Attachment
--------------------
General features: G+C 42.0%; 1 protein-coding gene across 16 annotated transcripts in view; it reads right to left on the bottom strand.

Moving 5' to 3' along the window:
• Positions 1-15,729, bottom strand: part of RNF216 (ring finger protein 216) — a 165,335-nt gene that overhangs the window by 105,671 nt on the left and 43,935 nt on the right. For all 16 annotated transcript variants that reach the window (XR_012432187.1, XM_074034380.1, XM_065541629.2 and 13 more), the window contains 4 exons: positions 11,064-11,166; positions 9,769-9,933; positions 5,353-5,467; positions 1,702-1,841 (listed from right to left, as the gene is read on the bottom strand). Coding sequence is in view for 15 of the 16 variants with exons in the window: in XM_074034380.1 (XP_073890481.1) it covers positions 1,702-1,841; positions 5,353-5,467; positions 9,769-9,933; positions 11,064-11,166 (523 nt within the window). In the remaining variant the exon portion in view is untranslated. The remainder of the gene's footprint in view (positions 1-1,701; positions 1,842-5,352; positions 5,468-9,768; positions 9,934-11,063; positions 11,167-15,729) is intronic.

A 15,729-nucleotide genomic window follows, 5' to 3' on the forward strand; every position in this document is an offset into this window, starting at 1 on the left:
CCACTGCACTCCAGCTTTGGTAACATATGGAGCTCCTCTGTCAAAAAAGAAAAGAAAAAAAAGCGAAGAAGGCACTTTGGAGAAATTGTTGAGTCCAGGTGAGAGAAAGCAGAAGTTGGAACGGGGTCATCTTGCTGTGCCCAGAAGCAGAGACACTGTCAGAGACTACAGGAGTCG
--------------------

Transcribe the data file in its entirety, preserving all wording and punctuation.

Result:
General features: G+C 42.0%; 1 protein-coding gene across 16 annotated transcripts in view; it reads right to left on the bottom strand.

Moving 5' to 3' along the window:
• Positions 1-15,729, bottom strand: part of RNF216 (ring finger protein 216) — a 165,335-nt gene that overhangs the window by 105,671 nt on the left and 43,935 nt on the right. For all 16 annotated transcript variants that reach the window (XR_012432187.1, XM_074034380.1, XM_065541629.2 and 13 more), the window contains 4 exons: positions 11,064-11,166; positions 9,769-9,933; positions 5,353-5,467; positions 1,702-1,841 (listed from right to left, as the gene is read on the bottom strand). Coding sequence is in view for 15 of the 16 variants with exons in the window: in XM_074034380.1 (XP_073890481.1) it covers positions 1,702-1,841; positions 5,353-5,467; positions 9,769-9,933; positions 11,064-11,166 (523 nt within the window). In the remaining variant the exon portion in view is untranslated. The remainder of the gene's footprint in view (positions 1-1,701; positions 1,842-5,352; positions 5,468-9,768; positions 9,934-11,063; positions 11,167-15,729) is intronic.

A 15,729-nucleotide genomic window follows, 5' to 3' on the forward strand; every position in this document is an offset into this window, starting at 1 on the left:
CCACTGCACTCCAGCTTTGGTAACATATGGAGCTCCTCTGTCAAAAAAGAAAAGAAAAAAAAGCGAAGAAGGCACTTTGGAGAAATTGTTGAGTCCAGGTGAGAGAAAGCAGAAGTTGGAACGGGGTCATCTTGCTGTGCCCAGAAGCAGAGACACTGTCAGAGACTACAGGAGTCG